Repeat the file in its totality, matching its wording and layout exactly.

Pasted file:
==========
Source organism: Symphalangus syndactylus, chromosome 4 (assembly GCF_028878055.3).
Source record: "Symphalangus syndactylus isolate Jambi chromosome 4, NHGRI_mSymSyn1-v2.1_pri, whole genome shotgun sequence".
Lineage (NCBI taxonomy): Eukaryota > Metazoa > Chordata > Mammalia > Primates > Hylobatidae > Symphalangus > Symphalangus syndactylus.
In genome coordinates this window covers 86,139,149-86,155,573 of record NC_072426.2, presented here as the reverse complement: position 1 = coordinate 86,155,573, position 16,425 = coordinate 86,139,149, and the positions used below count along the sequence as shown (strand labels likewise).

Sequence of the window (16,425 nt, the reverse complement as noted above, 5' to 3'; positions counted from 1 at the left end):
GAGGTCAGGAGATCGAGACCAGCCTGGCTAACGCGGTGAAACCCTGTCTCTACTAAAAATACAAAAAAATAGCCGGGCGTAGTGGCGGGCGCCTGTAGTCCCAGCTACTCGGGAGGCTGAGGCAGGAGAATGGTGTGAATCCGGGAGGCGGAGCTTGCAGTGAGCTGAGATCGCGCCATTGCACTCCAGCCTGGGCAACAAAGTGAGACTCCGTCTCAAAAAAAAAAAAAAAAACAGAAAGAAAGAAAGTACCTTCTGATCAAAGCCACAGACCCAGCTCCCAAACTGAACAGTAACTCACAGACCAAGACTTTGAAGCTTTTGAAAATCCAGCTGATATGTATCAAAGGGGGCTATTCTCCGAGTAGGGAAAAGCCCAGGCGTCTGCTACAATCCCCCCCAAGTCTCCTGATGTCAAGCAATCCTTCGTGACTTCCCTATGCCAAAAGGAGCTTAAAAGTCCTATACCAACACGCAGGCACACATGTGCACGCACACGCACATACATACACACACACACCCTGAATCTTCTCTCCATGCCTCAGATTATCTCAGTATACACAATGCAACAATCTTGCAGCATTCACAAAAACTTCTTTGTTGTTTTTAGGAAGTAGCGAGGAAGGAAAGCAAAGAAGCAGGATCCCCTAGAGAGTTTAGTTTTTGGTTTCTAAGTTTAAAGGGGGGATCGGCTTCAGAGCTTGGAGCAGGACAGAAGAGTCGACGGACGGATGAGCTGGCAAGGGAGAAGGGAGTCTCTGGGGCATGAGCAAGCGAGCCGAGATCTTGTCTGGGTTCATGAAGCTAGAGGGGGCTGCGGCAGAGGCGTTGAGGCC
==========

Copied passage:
Source organism: Symphalangus syndactylus, chromosome 4 (assembly GCF_028878055.3).
Source record: "Symphalangus syndactylus isolate Jambi chromosome 4, NHGRI_mSymSyn1-v2.1_pri, whole genome shotgun sequence".
Lineage (NCBI taxonomy): Eukaryota > Metazoa > Chordata > Mammalia > Primates > Hylobatidae > Symphalangus > Symphalangus syndactylus.
In genome coordinates this window covers 86,139,149-86,155,573 of record NC_072426.2, presented here as the reverse complement: position 1 = coordinate 86,155,573, position 16,425 = coordinate 86,139,149, and the positions used below count along the sequence as shown (strand labels likewise).

Sequence of the window (16,425 nt, the reverse complement as noted above, 5' to 3'; positions counted from 1 at the left end):
GAGGTCAGGAGATCGAGACCAGCCTGGCTAACGCGGTGAAACCCTGTCTCTACTAAAAATACAAAAAAATAGCCGGGCGTAGTGGCGGGCGCCTGTAGTCCCAGCTACTCGGGAGGCTGAGGCAGGAGAATGGTGTGAATCCGGGAGGCGGAGCTTGCAGTGAGCTGAGATCGCGCCATTGCACTCCAGCCTGGGCAACAAAGTGAGACTCCGTCTCAAAAAAAAAAAAAAAAACAGAAAGAAAGAAAGTACCTTCTGATCAAAGCCACAGACCCAGCTCCCAAACTGAACAGTAACTCACAGACCAAGACTTTGAAGCTTTTGAAAATCCAGCTGATATGTATCAAAGGGGGCTATTCTCCGAGTAGGGAAAAGCCCAGGCGTCTGCTACAATCCCCCCCAAGTCTCCTGATGTCAAGCAATCCTTCGTGACTTCCCTATGCCAAAAGGAGCTTAAAAGTCCTATACCAACACGCAGGCACACATGTGCACGCACACGCACATACATACACACACACACCCTGAATCTTCTCTCCATGCCTCAGATTATCTCAGTATACACAATGCAACAATCTTGCAGCATTCACAAAAACTTCTTTGTTGTTTTTAGGAAGTAGCGAGGAAGGAAAGCAAAGAAGCAGGATCCCCTAGAGAGTTTAGTTTTTGGTTTCTAAGTTTAAAGGGGGGATCGGCTTCAGAGCTTGGAGCAGGACAGAAGAGTCGACGGACGGATGAGCTGGCAAGGGAGAAGGGAGTCTCTGGGGCATGAGCAAGCGAGCCGAGATCTTGTCTGGGTTCATGAAGCTAGAGGGGGCTGCGGCAGAGGCGTTGAGGCC